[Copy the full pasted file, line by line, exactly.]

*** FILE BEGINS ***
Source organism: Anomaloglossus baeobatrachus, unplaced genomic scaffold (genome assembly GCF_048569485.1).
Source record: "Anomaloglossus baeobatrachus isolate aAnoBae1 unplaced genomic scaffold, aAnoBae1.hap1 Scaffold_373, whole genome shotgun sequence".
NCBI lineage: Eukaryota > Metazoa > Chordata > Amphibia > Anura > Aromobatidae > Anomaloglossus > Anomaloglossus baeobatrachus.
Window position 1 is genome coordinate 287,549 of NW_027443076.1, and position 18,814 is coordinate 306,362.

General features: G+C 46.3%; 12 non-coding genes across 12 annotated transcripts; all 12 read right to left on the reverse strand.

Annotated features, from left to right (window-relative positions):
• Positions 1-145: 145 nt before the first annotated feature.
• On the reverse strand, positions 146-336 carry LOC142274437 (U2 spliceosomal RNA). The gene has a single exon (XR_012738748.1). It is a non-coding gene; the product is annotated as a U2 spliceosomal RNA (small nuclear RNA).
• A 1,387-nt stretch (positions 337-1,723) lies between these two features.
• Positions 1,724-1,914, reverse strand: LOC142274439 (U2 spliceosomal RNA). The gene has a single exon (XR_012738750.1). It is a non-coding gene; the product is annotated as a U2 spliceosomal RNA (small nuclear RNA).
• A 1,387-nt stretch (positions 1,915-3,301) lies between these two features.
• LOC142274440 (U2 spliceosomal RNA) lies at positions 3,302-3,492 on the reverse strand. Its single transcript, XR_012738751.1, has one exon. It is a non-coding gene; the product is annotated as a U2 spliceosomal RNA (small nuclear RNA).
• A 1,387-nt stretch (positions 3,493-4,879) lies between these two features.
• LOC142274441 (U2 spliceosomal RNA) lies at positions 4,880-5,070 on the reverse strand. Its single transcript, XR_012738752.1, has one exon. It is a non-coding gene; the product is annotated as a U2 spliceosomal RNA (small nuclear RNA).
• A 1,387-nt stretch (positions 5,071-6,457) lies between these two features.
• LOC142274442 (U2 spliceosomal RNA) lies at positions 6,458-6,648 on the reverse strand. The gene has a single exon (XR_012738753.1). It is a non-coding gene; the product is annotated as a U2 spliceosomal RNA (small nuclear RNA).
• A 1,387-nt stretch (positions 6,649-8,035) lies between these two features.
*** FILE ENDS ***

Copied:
Source organism: Anomaloglossus baeobatrachus, unplaced genomic scaffold (genome assembly GCF_048569485.1).
Source record: "Anomaloglossus baeobatrachus isolate aAnoBae1 unplaced genomic scaffold, aAnoBae1.hap1 Scaffold_373, whole genome shotgun sequence".
NCBI lineage: Eukaryota > Metazoa > Chordata > Amphibia > Anura > Aromobatidae > Anomaloglossus > Anomaloglossus baeobatrachus.
Window position 1 is genome coordinate 287,549 of NW_027443076.1, and position 18,814 is coordinate 306,362.

General features: G+C 46.3%; 12 non-coding genes across 12 annotated transcripts; all 12 read right to left on the reverse strand.

Annotated features, from left to right (window-relative positions):
• Positions 1-145: 145 nt before the first annotated feature.
• On the reverse strand, positions 146-336 carry LOC142274437 (U2 spliceosomal RNA). The gene has a single exon (XR_012738748.1). It is a non-coding gene; the product is annotated as a U2 spliceosomal RNA (small nuclear RNA).
• A 1,387-nt stretch (positions 337-1,723) lies between these two features.
• Positions 1,724-1,914, reverse strand: LOC142274439 (U2 spliceosomal RNA). The gene has a single exon (XR_012738750.1). It is a non-coding gene; the product is annotated as a U2 spliceosomal RNA (small nuclear RNA).
• A 1,387-nt stretch (positions 1,915-3,301) lies between these two features.
• LOC142274440 (U2 spliceosomal RNA) lies at positions 3,302-3,492 on the reverse strand. Its single transcript, XR_012738751.1, has one exon. It is a non-coding gene; the product is annotated as a U2 spliceosomal RNA (small nuclear RNA).
• A 1,387-nt stretch (positions 3,493-4,879) lies between these two features.
• LOC142274441 (U2 spliceosomal RNA) lies at positions 4,880-5,070 on the reverse strand. Its single transcript, XR_012738752.1, has one exon. It is a non-coding gene; the product is annotated as a U2 spliceosomal RNA (small nuclear RNA).
• A 1,387-nt stretch (positions 5,071-6,457) lies between these two features.
• LOC142274442 (U2 spliceosomal RNA) lies at positions 6,458-6,648 on the reverse strand. The gene has a single exon (XR_012738753.1). It is a non-coding gene; the product is annotated as a U2 spliceosomal RNA (small nuclear RNA).
• A 1,387-nt stretch (positions 6,649-8,035) lies between these two features.